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Does Lowering Storage Temperature Increase the Reducing Sugar Content of Potatoes?

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Introduction

Does Lowering Storage Temperature Increase the Reducing Sugar Content of Potatoes? Hypothesis: Potatoes kept at below freezing for a week will have significantly more reducing sugar in their cells than those kept at 5 degrees Celsius which will contain more than those kept at room temperature, displaying evidence of conversion of starch polysaccharides to maltose at low temperatures. Background The main food store in potatoes is starch, a mixture of the two insoluble polysaccharides amylose and amylopectin. Starch is a good storage material because it is insoluble and so can be accumulated without increasing the water potential of the potato cells. This is essential to the normal function of the cell as it prevents the cells being damaged by absorption of too much water by osmosis. When water freezes and turns to ice, its volume increases. The formation of ice crystals inside cells can cause serious and permanent structural damage to the cells. To reduce the problem of ice damage, many fruits and vegetables respond to frost by converting their starch reserves into maltose. Maltose is a soluble reducing sugar. By dissolving in the cell cytoplasm, the maltose will increase the concentration inside the cell and resultantly decrease the freezing temperature of the cytoplasm. This enables the cells to avoid freezing even at temperatures a few degrees below zero, allowing them to escape structural damage in all but the most extreme conditions. If this response to cold occurs in potatoes it should be possible to detect the increase in reducing sugar content using a qualitative Benedict's test, a check which can be used to detect the presence of reducing sugars in a solution. Reducing carbohydrates, e.g. glucose, have a free carbonyl group (C = O), which reduces boiling Benedict's solution to produce a green, brown or brick red precipitate. Polysaccharides and non-reducing sugars do not have this free group and so do not reduce the Benedict's solution. ...read more.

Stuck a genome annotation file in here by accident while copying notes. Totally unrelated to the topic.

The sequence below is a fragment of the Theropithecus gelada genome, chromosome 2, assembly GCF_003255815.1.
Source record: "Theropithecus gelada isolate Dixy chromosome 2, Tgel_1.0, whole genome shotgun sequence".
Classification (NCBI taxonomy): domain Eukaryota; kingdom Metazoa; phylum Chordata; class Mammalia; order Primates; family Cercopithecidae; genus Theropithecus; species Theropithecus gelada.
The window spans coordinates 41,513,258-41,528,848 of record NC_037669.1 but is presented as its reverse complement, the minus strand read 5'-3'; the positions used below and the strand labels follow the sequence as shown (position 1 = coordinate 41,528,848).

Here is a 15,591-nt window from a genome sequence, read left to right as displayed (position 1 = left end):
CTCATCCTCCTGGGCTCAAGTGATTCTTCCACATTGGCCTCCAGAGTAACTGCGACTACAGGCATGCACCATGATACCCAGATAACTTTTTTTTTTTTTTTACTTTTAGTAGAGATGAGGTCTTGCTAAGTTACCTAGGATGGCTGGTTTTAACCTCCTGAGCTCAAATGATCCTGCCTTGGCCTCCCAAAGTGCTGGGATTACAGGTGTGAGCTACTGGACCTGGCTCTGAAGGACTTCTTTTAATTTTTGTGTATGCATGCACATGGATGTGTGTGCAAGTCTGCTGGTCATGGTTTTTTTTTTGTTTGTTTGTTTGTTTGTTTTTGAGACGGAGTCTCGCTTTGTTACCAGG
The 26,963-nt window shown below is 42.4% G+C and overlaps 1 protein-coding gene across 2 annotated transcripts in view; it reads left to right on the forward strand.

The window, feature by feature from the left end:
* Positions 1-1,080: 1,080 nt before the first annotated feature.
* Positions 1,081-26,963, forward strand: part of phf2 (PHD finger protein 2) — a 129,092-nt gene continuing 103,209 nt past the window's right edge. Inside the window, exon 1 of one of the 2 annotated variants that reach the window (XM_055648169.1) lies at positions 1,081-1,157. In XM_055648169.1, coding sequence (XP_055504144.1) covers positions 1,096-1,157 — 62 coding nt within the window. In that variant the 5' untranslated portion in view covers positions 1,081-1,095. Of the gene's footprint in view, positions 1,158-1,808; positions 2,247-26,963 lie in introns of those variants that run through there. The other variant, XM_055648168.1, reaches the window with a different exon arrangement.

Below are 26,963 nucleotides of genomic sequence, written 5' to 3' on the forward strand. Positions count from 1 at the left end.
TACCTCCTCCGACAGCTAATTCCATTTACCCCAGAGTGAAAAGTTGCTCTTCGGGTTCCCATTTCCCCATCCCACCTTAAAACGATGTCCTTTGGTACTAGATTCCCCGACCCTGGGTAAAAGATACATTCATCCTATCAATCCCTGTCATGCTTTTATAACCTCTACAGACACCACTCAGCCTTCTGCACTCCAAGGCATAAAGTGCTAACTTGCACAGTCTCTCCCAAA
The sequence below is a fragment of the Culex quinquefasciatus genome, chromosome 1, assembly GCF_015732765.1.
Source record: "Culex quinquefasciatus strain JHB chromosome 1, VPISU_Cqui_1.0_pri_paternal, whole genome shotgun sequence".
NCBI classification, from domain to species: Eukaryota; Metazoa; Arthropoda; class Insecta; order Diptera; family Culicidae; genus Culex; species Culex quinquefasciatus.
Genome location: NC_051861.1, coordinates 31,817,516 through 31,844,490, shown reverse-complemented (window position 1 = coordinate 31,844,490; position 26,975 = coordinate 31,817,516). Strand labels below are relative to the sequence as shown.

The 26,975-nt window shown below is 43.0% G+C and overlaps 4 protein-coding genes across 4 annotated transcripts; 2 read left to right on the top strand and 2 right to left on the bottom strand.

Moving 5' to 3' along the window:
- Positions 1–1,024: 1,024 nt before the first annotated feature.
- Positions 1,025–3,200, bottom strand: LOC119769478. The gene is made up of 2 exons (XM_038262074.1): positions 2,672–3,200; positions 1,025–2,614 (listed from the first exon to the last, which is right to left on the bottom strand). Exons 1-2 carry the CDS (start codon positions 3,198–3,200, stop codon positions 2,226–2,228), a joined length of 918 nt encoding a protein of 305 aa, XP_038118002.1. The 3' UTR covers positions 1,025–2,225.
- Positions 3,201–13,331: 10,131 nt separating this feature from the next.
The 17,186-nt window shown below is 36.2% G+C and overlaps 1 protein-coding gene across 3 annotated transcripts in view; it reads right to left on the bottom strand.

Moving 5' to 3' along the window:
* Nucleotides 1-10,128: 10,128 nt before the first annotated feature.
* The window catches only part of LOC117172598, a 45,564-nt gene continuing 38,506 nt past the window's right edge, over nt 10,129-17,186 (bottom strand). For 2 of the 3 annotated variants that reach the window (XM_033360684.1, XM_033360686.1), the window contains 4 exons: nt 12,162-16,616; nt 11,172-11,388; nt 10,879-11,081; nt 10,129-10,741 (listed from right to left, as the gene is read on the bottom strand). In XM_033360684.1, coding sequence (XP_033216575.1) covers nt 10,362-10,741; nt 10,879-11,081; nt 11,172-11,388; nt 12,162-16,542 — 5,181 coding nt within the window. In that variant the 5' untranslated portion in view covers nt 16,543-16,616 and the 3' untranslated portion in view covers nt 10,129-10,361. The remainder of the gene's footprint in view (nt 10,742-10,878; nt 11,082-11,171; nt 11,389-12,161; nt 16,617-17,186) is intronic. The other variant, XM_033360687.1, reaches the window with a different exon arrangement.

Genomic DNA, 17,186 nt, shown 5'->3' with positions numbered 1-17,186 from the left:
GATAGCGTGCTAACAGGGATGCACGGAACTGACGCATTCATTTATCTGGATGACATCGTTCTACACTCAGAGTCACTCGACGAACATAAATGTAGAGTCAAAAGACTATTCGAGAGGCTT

Middle

to ensure each has the same length of time to acclimatise its starch/reducing maltose levels. The potato type will be the same for all samples, and samples will be taken from the same potato to ensure that initially their reducing sugar levels are as similar as possible. The constant conditions of tests, care in not contaminating equipment, precise timing and accurate measuring procedures listed in the method should produce a set of reliable and repeatable results. Results Storage Temperatures Room Temperature Sample = 21�C Fridge Sample = 7�C Freezer Sample = -9�C Analysis Table 3 -Processed mean Absorbencies for all the tested solutions Table 4 - Estimated Concentrations of Potato Samples derived from the graph of glucose concentrations, showing estimated values for the actual concentration of the samples and scaled up values for a 100% sample. Sample Name Estimated Reducing Sugar Concentration of diluted samples (7.5%) (mol/dm�) Estimated Reducing Sugar Concentration of 100% Potato sample (mol/dm�) Room Temperature 0.008 0.106 Fridge 0.005 0.067 Freezer 0.007 0.093 Graph 1 - Plotted mean absorbency values for the standard glucose solutions with error bars showing minimum/maximum values. Includes estimations for potato sample concentrations. Conclusions �The results used to draw conclusions are those which represent 7.5% potato samples. Due to the filtering and blending processes the composition of the samples was significantly changed and so the values for a 100% solution in the table are not appropriately accurate to draw firm conclusions. As such the 7.5% potato values for reducing sugar concentration do not represent the actual concentration within potato cells and are instead used to determine the relationship between reducing sugar levels in the different potato solutions. �The values for potato sugar concentration in the second column of table 4 will be those used to draw conclusions. �The graph clearly indicates the expected relationship between volume of precipitate produced during the Benedict's test and the sugar concentration of the glucose solutions. ...read more.